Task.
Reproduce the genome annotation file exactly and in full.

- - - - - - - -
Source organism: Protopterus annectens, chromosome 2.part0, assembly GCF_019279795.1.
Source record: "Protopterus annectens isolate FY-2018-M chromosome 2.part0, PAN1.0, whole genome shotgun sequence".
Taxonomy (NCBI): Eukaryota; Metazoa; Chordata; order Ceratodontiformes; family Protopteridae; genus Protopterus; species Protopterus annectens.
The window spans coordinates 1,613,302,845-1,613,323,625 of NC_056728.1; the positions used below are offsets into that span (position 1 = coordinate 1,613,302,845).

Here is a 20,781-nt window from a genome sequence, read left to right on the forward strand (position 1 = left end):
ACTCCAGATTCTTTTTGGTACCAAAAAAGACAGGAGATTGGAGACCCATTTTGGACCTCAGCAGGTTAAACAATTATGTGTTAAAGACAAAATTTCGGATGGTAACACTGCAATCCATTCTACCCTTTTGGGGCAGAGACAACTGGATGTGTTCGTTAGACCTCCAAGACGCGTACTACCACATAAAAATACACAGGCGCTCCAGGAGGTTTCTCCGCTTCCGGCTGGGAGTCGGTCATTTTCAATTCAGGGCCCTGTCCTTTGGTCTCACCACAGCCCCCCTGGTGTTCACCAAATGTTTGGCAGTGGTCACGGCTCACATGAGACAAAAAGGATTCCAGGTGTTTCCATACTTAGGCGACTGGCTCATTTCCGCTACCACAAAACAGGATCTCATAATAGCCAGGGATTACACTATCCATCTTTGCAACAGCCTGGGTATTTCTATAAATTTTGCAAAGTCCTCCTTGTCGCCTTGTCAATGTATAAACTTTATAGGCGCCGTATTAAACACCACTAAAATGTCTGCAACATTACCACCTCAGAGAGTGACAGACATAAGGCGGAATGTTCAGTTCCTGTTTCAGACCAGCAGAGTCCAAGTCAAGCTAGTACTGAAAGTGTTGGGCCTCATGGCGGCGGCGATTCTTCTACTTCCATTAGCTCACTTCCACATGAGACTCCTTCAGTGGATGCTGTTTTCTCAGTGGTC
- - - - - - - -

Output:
Source organism: Protopterus annectens, chromosome 2.part0, assembly GCF_019279795.1.
Source record: "Protopterus annectens isolate FY-2018-M chromosome 2.part0, PAN1.0, whole genome shotgun sequence".
Taxonomy (NCBI): Eukaryota; Metazoa; Chordata; order Ceratodontiformes; family Protopteridae; genus Protopterus; species Protopterus annectens.
The window spans coordinates 1,613,302,845-1,613,323,625 of NC_056728.1; the positions used below are offsets into that span (position 1 = coordinate 1,613,302,845).

Here is a 20,781-nt window from a genome sequence, read left to right on the forward strand (position 1 = left end):
ACTCCAGATTCTTTTTGGTACCAAAAAAGACAGGAGATTGGAGACCCATTTTGGACCTCAGCAGGTTAAACAATTATGTGTTAAAGACAAAATTTCGGATGGTAACACTGCAATCCATTCTACCCTTTTGGGGCAGAGACAACTGGATGTGTTCGTTAGACCTCCAAGACGCGTACTACCACATAAAAATACACAGGCGCTCCAGGAGGTTTCTCCGCTTCCGGCTGGGAGTCGGTCATTTTCAATTCAGGGCCCTGTCCTTTGGTCTCACCACAGCCCCCCTGGTGTTCACCAAATGTTTGGCAGTGGTCACGGCTCACATGAGACAAAAAGGATTCCAGGTGTTTCCATACTTAGGCGACTGGCTCATTTCCGCTACCACAAAACAGGATCTCATAATAGCCAGGGATTACACTATCCATCTTTGCAACAGCCTGGGTATTTCTATAAATTTTGCAAAGTCCTCCTTGTCGCCTTGTCAATGTATAAACTTTATAGGCGCCGTATTAAACACCACTAAAATGTCTGCAACATTACCACCTCAGAGAGTGACAGACATAAGGCGGAATGTTCAGTTCCTGTTTCAGACCAGCAGAGTCCAAGTCAAGCTAGTACTGAAAGTGTTGGGCCTCATGGCGGCGGCGATTCTTCTACTTCCATTAGCTCACTTCCACATGAGACTCCTTCAGTGGATGCTGTTTTCTCAGTGGTC